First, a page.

Employees can be categorized into two groups: exempt and non-exempt. Non-exempt employees are paid on an hourly basis and their hours are kept track of so they can be paid accordingly. Exempt employees, on the other hand, are paid a set amount per year regardless of how many hours they work. Most exempt employees are salaried employees and are expected to work an average of 40 hours per week.
Business owners know they need to provide timekeeping systems for their non-exempt employees, but they may be confused about doing the same for their exempt employees. Though how many hours they work should not affect their pay unless they work overtime, non-exempt employees can still benefit from keeping track of their hours.
Are You Required to Keep Timesheets for Salaried Employees?
The simple answer is no. Federal law does not require you to track the hours of those employees you pay on a salary basis. However, this does not mean that you cannot require your employees to do so.
What Are Some Situations Where Keeping Timesheets for Salaried Employees is Beneficial?
Under federal law, an exempt employee’s hours cannot be tracked if the purpose for doing so is related to his or her pay. However, you can require they track their hours if the reason behind it is related to one of the following:
When Their Salary Comes from More Than One Department
If you have an employee who is cross-trained and their salary comes from the budgets of two or more different departments, it’s necessary to track their hours. This helps you determine how much of their pay to deduct from each department, and can also help you identify if they are spending too much time on one of the department’s duties.
When You Need to Track Their Paid Time Off
Many exempt employees have paid time off built into their salaries. If you aren’t tracking how many hours they work, you may not know when they have earned these privileges or how much they’ve already taken.
When You Need to Track Project Hours
Do you bill clients by the hour or perform numerous client projects that involve specific team members? If so, tracking hours could be an essential part of your business practices. Knowing which employees are working on what project is valuable information that you can use to bill clients or determine the profitability of a project.
To Be Used in Employee Evaluations
Under federal law, you cannot alter a salaried employee’s pay depending on the number of hours they work. However, you can use this information in employee evaluations and when you’re determining raises and promotions. Knowing if an employee routinely puts in extra hours or tends to take two-hour lunches is useful information when making decisions about their future.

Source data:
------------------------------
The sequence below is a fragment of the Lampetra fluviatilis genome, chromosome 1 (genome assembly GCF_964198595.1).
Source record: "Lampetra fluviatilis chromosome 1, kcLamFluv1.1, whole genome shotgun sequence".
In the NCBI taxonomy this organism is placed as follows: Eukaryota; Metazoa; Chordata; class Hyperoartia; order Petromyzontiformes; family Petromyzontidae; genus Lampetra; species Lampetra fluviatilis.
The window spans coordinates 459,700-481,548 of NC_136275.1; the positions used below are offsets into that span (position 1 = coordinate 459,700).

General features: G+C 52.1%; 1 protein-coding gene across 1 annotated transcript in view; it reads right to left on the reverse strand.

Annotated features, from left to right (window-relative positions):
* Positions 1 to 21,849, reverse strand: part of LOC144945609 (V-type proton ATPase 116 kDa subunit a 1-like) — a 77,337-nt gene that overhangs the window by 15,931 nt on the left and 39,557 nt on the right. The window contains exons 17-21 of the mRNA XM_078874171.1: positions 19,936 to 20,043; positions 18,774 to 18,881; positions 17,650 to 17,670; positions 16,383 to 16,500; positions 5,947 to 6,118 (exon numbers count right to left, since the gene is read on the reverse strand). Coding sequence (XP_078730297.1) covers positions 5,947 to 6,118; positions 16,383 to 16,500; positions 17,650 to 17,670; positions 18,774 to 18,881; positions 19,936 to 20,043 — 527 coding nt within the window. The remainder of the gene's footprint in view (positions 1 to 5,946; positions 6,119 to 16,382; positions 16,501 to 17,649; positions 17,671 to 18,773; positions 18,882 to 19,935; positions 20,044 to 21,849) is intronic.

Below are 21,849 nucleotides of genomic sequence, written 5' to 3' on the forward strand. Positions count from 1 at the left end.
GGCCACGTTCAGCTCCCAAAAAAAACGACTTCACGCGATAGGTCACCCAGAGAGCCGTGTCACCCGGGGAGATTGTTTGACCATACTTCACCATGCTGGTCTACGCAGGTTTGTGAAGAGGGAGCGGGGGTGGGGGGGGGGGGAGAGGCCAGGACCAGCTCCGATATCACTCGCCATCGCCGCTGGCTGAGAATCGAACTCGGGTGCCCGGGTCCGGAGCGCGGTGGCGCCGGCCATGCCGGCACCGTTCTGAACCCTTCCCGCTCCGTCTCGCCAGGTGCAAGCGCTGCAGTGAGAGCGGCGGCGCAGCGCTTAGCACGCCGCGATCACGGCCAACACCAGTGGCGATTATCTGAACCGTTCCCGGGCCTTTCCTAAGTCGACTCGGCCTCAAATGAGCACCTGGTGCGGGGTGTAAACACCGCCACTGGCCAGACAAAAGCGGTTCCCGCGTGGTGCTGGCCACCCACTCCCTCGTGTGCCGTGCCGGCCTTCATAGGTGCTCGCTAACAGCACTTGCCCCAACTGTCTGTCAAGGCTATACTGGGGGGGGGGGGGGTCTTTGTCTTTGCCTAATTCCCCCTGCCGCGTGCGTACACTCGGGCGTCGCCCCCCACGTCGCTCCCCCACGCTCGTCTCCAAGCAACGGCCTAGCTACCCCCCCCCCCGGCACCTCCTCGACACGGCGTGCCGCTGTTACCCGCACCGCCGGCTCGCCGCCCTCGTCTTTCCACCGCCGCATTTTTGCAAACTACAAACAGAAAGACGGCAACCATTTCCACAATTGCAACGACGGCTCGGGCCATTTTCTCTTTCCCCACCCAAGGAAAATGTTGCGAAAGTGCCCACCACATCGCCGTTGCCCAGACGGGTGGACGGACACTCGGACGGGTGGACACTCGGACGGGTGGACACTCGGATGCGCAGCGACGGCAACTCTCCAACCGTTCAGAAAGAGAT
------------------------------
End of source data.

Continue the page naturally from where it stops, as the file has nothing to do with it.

Making Timesheets for Salaried Employees Easy
the last thing you want to do is make keeping track of their time a huge hassle for salaried employees. Here are some tips on making it an easy and efficient task.
Consider Using a biometric time keeping System
Filling out spreadsheets or coming into a home office to punch in and out are tedious tasks that your salaried employees won’t want to do. Make the job of timekeeping easy for them by providing a biometric solution. These methods allow your employees to track time with their personal smart devices from any location. They also provide additional features such as remote schedule management and streamlined communication.
Make it Consistent
When you make some members of your team track their hours and not others, it’s easy for resentment to grow. You can gain valuable information from tracking everyone’s hours worked, so make sure you require it for everyone in your office.
Tell Them Why It’s Important
Your salaried employees may wonder why they have to keep track of their hours when it doesn’t affect their pay. It’s important to share with them why it’s important. If you don’t communicate with them about it, they’ll either resent having to keep track of their hours or neglect to do it all.
It’s best to reward employees for accurately keeping track of their hours as opposed to punishing those who don’t. Offer incentives for employees who consistently track their hours over a certain period of time. You could give them a Friday afternoon off, or give them a gift certificate for a free meal or massage. Any incentive is likely to be effective and will encourage your team members to be diligent about their tracking efforts.
Though it’s not a legal requirement to make your salaried employees keep track of their time, it’s a good idea for any business owner. Make sure you offer them an efficient and easy way to track their hours, incentivize them to do so, and make sure to consistently enforce it with all of your team members.